With a 10 day Colorado road trip looming and an early 2017 three-week epic family adventure in the planning stages, Molly and I thought it might be a cool idea to turn our 2005 Toyota 4Runner into an off-road camping machine. In the past, we have driven by countless picturesque backcountry campsites near and on 4WD roads and thought about how nice it would be to stay at them – all the conveniences of car camping without any of the crowds!
After checking out some well thought out ideas online (1, 2), we drew up some rough plans and the build began… well, sort of. With summer in full swing and a VERY busy toddler running around, our first “build” got as far as a futon mattress in the back of the 4Runner and a cheap cargo net stretched across the ceiling for gear and fishing rod storage. We decided it would still be a good (read: free) way to test if we even liked sleeping in our vehicle before investing time and resources into doing a full build.
On our Steamboat Springs trip, we got an opportunity to see what the whole “van life” thing was about on our way from Steamboat to Denver. We drove up the 4WD County Road 202 in Arapahoe National Forest, found one of the plentiful camping spots, cooked dinner, piled our gear into the front seats and on top of the truck, and cozied with a book. On the drive east the following day, Molly and I both agreed that this version of camping was much faster, cheaper, and warmer than the tent option. The full build would commence!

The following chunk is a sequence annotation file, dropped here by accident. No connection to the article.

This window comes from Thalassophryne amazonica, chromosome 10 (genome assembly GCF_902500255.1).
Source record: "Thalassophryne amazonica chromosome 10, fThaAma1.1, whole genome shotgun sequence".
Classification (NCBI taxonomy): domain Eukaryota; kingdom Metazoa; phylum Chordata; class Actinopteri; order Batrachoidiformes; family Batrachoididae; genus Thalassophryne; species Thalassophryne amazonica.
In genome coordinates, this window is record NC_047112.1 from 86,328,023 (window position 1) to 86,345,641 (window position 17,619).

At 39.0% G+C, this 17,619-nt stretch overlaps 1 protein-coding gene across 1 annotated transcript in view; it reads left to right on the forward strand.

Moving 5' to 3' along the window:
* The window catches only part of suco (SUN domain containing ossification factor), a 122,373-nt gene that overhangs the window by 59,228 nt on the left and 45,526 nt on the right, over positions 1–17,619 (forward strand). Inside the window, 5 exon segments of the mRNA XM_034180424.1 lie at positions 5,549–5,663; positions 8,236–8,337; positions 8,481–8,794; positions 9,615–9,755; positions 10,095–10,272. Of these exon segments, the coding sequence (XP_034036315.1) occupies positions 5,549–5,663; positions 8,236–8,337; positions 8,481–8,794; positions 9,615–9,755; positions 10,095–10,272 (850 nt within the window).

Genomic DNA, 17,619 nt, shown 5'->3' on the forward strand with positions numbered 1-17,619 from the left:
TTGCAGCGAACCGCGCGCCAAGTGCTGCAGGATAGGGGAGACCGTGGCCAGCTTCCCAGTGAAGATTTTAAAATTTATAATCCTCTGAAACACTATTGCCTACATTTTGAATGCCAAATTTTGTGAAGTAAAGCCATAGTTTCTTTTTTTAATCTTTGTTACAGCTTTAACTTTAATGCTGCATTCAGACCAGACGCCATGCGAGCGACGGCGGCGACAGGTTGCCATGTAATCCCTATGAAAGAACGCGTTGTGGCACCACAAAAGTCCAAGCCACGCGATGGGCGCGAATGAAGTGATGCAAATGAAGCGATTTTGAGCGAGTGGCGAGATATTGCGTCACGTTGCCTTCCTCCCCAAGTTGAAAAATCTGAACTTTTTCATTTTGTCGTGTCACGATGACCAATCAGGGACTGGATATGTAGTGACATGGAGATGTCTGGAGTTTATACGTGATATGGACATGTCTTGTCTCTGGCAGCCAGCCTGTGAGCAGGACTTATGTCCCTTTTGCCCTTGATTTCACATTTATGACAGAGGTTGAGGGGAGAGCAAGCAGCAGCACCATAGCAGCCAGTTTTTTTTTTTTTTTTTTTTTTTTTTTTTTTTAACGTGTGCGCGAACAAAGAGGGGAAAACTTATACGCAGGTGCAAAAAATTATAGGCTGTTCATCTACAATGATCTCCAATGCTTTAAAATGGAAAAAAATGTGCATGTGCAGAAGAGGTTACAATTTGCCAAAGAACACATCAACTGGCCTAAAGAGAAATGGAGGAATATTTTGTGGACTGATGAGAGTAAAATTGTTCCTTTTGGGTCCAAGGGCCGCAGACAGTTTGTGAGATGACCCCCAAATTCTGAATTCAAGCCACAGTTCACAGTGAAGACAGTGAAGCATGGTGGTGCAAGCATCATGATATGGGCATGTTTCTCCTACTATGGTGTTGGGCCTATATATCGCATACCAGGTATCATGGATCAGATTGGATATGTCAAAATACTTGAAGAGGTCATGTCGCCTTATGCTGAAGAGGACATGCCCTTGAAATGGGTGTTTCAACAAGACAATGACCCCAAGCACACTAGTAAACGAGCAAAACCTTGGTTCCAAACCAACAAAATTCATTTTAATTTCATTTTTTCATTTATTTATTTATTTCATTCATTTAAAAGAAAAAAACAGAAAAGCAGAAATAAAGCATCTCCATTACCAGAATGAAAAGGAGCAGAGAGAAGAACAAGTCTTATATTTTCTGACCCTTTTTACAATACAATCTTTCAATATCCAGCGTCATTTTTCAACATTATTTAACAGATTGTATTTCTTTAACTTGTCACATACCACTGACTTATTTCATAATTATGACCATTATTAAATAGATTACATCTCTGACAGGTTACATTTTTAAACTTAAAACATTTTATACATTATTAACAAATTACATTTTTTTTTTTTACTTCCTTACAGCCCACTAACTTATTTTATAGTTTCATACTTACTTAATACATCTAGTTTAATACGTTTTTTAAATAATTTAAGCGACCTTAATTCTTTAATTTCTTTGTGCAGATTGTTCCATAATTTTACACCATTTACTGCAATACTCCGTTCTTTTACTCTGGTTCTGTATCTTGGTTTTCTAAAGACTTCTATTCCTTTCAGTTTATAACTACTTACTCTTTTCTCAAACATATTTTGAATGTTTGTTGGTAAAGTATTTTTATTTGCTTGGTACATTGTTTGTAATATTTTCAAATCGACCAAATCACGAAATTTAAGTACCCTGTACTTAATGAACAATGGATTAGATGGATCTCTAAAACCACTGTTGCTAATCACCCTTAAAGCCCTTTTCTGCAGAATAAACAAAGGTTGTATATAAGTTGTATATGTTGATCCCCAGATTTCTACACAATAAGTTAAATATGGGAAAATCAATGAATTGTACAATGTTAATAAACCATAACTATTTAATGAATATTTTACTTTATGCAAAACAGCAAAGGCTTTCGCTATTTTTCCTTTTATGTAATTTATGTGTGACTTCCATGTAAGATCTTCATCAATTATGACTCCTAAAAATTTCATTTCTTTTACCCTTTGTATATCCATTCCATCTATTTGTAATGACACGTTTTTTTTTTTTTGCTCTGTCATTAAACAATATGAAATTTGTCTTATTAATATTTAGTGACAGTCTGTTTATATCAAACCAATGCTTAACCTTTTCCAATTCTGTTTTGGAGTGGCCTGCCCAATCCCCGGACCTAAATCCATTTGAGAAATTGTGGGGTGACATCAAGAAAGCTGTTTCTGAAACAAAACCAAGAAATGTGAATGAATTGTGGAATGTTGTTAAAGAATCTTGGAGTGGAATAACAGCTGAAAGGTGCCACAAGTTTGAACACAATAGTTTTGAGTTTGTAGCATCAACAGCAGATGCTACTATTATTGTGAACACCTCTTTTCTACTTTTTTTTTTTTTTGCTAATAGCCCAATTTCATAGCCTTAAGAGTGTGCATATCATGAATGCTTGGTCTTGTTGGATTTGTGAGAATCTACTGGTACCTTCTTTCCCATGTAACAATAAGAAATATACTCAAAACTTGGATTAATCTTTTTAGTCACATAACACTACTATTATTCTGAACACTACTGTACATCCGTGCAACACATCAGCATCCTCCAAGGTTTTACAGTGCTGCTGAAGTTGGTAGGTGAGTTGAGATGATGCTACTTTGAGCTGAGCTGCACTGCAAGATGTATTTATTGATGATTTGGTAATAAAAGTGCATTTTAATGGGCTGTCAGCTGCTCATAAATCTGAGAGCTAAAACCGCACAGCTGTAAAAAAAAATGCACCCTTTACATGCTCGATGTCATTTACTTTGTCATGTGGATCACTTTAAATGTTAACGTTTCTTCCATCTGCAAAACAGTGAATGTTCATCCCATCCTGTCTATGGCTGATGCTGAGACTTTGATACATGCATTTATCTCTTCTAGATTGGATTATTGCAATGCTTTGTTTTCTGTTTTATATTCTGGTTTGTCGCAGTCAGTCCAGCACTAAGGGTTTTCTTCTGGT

The following month, I roped my dad, an experienced woodworker and amateur engineer, into helping me build the platform. He came to the table with some nice improvements on my rough design and we knocked it out in about six hours. The platform is split as follows: laterally along the back seat, and longitudinally along the 60/40 split of the seats. We hoped this would allow for maximum versatility while still remaining stable enough to sleep on. See attached pictures, dimensioned sketches (will upload when I find them), and instructions for detailed info.
To provide insulation and privacy, we cut Reflectix to fit snugly into the rear windows of the SUV and even fashioned some netting to cover the rear window and sunroof for bug deterrence. We found using cardboard to template the windows before cutting into the Reflectix worked pretty well, but was also very time consuming. To affix the netting to the vehicle, we used a system of magnets and good old fashioned duck tape. The pictures show a Rubbermaid tub underneath for storage, however, we may replace that idea with our North Face Base Camp duffel bags (1 XL and 1 M) to add versatility. Finally, we found a great cargo net available at Cabela’s, and rigged it up on the ceiling for extra gear storage. To see how well this system works for three weeks, look for upcoming posts from our epic road trip in May!